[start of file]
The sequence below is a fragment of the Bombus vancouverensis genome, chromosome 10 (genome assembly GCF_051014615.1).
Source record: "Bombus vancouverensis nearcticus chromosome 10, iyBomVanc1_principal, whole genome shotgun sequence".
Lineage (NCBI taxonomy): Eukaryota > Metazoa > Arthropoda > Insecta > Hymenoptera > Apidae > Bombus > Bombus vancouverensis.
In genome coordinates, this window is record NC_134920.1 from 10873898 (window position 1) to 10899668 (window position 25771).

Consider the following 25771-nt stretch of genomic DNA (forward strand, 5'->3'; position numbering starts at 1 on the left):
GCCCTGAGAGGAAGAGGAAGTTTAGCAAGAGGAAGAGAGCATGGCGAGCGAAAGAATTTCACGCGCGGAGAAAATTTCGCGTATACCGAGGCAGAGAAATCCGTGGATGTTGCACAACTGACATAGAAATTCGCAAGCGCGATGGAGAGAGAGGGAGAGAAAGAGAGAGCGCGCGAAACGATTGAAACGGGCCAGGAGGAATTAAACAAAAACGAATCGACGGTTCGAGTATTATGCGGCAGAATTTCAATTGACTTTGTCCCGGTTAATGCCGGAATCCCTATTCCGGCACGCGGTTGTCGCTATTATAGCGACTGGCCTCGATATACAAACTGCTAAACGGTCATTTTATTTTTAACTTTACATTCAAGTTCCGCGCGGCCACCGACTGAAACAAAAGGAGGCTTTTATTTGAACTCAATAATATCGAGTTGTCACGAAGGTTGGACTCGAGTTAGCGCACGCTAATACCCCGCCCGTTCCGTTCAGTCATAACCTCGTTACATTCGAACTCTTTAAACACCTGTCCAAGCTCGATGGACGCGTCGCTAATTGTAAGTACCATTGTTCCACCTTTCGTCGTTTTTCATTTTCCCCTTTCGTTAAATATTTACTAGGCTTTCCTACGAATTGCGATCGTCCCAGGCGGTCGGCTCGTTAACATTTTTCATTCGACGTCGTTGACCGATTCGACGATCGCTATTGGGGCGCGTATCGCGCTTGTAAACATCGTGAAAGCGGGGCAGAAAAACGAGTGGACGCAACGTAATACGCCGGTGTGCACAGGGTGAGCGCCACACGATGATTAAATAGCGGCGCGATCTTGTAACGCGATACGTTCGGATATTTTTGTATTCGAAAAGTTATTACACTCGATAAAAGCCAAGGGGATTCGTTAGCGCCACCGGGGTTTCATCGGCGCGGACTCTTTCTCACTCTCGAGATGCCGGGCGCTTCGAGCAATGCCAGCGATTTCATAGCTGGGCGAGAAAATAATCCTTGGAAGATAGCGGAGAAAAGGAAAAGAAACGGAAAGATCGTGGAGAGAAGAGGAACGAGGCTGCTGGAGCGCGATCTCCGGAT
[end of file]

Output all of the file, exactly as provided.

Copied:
The sequence below is a fragment of the Bombus vancouverensis genome, chromosome 10 (genome assembly GCF_051014615.1).
Source record: "Bombus vancouverensis nearcticus chromosome 10, iyBomVanc1_principal, whole genome shotgun sequence".
Lineage (NCBI taxonomy): Eukaryota > Metazoa > Arthropoda > Insecta > Hymenoptera > Apidae > Bombus > Bombus vancouverensis.
In genome coordinates, this window is record NC_134920.1 from 10873898 (window position 1) to 10899668 (window position 25771).

Consider the following 25771-nt stretch of genomic DNA (forward strand, 5'->3'; position numbering starts at 1 on the left):
GCCCTGAGAGGAAGAGGAAGTTTAGCAAGAGGAAGAGAGCATGGCGAGCGAAAGAATTTCACGCGCGGAGAAAATTTCGCGTATACCGAGGCAGAGAAATCCGTGGATGTTGCACAACTGACATAGAAATTCGCAAGCGCGATGGAGAGAGAGGGAGAGAAAGAGAGAGCGCGCGAAACGATTGAAACGGGCCAGGAGGAATTAAACAAAAACGAATCGACGGTTCGAGTATTATGCGGCAGAATTTCAATTGACTTTGTCCCGGTTAATGCCGGAATCCCTATTCCGGCACGCGGTTGTCGCTATTATAGCGACTGGCCTCGATATACAAACTGCTAAACGGTCATTTTATTTTTAACTTTACATTCAAGTTCCGCGCGGCCACCGACTGAAACAAAAGGAGGCTTTTATTTGAACTCAATAATATCGAGTTGTCACGAAGGTTGGACTCGAGTTAGCGCACGCTAATACCCCGCCCGTTCCGTTCAGTCATAACCTCGTTACATTCGAACTCTTTAAACACCTGTCCAAGCTCGATGGACGCGTCGCTAATTGTAAGTACCATTGTTCCACCTTTCGTCGTTTTTCATTTTCCCCTTTCGTTAAATATTTACTAGGCTTTCCTACGAATTGCGATCGTCCCAGGCGGTCGGCTCGTTAACATTTTTCATTCGACGTCGTTGACCGATTCGACGATCGCTATTGGGGCGCGTATCGCGCTTGTAAACATCGTGAAAGCGGGGCAGAAAAACGAGTGGACGCAACGTAATACGCCGGTGTGCACAGGGTGAGCGCCACACGATGATTAAATAGCGGCGCGATCTTGTAACGCGATACGTTCGGATATTTTTGTATTCGAAAAGTTATTACACTCGATAAAAGCCAAGGGGATTCGTTAGCGCCACCGGGGTTTCATCGGCGCGGACTCTTTCTCACTCTCGAGATGCCGGGCGCTTCGAGCAATGCCAGCGATTTCATAGCTGGGCGAGAAAATAATCCTTGGAAGATAGCGGAGAAAAGGAAAAGAAACGGAAAGATCGTGGAGAGAAGAGGAACGAGGCTGCTGGAGCGCGATCTCCGGAT